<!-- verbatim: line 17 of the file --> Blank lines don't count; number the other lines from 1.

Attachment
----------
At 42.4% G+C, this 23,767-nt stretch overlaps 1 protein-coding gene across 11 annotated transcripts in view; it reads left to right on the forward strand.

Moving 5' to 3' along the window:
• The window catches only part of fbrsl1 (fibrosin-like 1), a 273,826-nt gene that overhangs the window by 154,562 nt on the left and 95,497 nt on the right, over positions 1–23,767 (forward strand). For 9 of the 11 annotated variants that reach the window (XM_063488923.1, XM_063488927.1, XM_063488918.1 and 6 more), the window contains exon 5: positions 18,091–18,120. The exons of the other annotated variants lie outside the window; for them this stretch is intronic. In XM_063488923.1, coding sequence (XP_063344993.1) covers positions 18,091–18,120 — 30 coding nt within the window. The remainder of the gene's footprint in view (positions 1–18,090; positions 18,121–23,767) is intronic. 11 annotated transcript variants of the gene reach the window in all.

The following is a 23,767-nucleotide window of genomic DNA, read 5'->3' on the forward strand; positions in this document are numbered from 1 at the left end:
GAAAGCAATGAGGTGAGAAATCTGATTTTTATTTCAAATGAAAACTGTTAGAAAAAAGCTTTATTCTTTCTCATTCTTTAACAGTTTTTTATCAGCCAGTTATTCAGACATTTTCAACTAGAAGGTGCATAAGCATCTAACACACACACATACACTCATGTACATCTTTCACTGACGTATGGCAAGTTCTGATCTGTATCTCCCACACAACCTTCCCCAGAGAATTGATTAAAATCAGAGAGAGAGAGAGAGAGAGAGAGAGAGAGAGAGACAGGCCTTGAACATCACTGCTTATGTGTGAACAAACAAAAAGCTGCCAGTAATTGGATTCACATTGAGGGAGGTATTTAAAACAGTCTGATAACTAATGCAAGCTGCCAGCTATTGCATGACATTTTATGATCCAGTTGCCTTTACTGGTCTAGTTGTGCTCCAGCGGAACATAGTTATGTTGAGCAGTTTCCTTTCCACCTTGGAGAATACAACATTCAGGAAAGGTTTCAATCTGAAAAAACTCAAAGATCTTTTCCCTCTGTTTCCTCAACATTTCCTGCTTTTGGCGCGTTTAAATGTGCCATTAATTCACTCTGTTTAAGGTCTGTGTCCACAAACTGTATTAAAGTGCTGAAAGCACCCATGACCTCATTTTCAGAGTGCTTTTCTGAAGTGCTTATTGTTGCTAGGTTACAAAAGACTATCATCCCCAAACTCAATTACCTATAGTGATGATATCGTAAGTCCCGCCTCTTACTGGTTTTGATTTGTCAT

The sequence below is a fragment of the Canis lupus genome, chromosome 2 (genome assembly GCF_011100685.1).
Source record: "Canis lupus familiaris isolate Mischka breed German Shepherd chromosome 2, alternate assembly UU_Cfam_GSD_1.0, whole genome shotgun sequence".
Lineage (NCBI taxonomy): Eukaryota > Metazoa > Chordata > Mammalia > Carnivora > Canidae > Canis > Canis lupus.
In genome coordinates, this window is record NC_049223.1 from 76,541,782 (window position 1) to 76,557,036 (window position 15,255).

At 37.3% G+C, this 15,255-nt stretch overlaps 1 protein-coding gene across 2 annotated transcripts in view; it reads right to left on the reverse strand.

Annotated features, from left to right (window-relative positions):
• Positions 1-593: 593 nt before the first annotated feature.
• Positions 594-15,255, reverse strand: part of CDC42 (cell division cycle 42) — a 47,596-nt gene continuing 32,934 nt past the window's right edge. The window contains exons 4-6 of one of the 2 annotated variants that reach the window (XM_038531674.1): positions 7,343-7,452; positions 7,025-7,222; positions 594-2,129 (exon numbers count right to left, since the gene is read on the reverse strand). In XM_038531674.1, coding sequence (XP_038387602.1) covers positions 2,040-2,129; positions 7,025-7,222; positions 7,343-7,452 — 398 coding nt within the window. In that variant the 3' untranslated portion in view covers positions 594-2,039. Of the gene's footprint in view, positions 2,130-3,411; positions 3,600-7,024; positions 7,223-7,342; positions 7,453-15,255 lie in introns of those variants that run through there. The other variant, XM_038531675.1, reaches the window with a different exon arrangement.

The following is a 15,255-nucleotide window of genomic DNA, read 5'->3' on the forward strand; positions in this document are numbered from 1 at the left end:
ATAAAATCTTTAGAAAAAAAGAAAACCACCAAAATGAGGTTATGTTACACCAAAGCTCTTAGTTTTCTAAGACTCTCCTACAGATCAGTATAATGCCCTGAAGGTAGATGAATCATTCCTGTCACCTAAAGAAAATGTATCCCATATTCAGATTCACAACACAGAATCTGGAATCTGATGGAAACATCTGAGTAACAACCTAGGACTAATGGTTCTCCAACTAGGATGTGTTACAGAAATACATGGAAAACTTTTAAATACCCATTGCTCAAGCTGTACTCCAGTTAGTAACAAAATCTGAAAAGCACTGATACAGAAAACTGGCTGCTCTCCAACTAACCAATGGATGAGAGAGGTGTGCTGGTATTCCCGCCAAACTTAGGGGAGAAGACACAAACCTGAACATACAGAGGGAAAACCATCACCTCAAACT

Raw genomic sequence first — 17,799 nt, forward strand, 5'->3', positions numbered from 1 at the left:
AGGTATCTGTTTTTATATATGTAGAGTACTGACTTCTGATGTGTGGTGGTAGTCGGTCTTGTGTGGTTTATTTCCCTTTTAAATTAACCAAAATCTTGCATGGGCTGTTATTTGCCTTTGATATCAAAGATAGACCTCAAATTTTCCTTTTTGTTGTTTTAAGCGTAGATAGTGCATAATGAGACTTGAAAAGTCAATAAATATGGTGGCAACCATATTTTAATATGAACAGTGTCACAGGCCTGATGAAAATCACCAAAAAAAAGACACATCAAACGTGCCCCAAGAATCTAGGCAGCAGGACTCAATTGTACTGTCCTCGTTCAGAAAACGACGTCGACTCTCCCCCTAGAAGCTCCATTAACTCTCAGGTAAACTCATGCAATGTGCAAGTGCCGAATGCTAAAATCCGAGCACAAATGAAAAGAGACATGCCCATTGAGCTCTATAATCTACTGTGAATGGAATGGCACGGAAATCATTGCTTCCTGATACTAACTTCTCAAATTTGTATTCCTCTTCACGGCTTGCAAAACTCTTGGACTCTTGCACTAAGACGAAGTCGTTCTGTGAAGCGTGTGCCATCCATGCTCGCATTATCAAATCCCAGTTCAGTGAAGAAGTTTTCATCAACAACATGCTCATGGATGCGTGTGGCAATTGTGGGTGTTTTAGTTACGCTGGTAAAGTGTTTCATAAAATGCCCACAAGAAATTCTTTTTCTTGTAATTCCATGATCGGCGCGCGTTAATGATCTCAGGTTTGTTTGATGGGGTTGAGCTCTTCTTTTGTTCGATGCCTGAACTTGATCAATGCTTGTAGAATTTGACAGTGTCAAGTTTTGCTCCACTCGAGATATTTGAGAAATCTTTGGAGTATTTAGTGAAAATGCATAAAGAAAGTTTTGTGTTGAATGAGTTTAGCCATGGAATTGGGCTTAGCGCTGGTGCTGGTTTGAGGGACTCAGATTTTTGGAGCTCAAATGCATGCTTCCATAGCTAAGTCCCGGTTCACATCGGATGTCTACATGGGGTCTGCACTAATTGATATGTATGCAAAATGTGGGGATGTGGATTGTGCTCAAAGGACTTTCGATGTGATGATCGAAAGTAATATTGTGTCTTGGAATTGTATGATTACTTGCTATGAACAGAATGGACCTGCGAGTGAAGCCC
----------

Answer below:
AGGTATCTGTTTTTATATATGTAGAGTACTGACTTCTGATGTGTGGTGGTAGTCGGTCTTGTGTGGTTTATTTCCCTTTTAAATTAACCAAAATCTTGCATGGGCTGTTATTTGCCTTTGATATCAAAGATAGACCTCAAATTTTCCTTTTTGTTGTTTTAAGCGTAGATAGTGCATAATGAGACTTGAAAAGTCAATAAATATGGTGGCAACCATATTTTAATATGAACAGTGTCACAGGCCTGATGAAAATCACCAAAAAAAAGACACATCAAACGTGCCCCAAGAATCTAGGCAGCAGGACTCAATTGTACTGTCCTCGTTCAGAAAACGACGTCGACTCTCCCCCTAGAAGCTCCATTAACTCTCAGGTAAACTCATGCAATGTGCAAGTGCCGAATGCTAAAATCCGAGCACAAATGAAAAGAGACATGCCCATTGAGCTCTATAATCTACTGTGAATGGAATGGCACGGAAATCATTGCTTCCTGATACTAACTTCTCAAATTTGTATTCCTCTTCACGGCTTGCAAAACTCTTGGACTCTTGCACTAAGACGAAGTCGTTCTGTGAAGCGTGTGCCATCCATGCTCGCATTATCAAATCCCAGTTCAGTGAAGAAGTTTTCATCAACAACATGCTCATGGATGCGTGTGGCAATTGTGGGTGTTTTAGTTACGCTGGTAAAGTGTTTCATAAAATGCCCACAAGAAATTCTTTTTCTTGTAATTCCATGATCGGCGCGCGTTAATGATCTCAGGTTTGTTTGATGGGGTTGAGCTCTTCTTTTGTTCGATGCCTGAACTTGATCAATGCTTGTAGAATTTGACAGTGTCAAGTTTTGCTCCACTCGAGATATTTGAGAAATCTTTGGAGTATTTAGTGAAAATGCATAAAGAAAGTTTTGTGTTGAATGAGTTTAGCCATGGAATTGGGCTTAGCGCTGGTGCTGGTTTGAGGGACTCAGATTTTTGGAGCTCAAATGCATGCTTCCATAGCTAAGTCCCGGTTCACATCGGATGTCTACATGGGGTCTGCACTAATTGATATGTATGCAAAATGTGGGGATGTGGATTGTGCTCAAAGGACTTTCGATGTGATGATCGAAAGTAATATTGTGTCTTGGAATTGTATGATTACTTGCTATGAACAGAATGGACCTGCGAGTGAAGCCC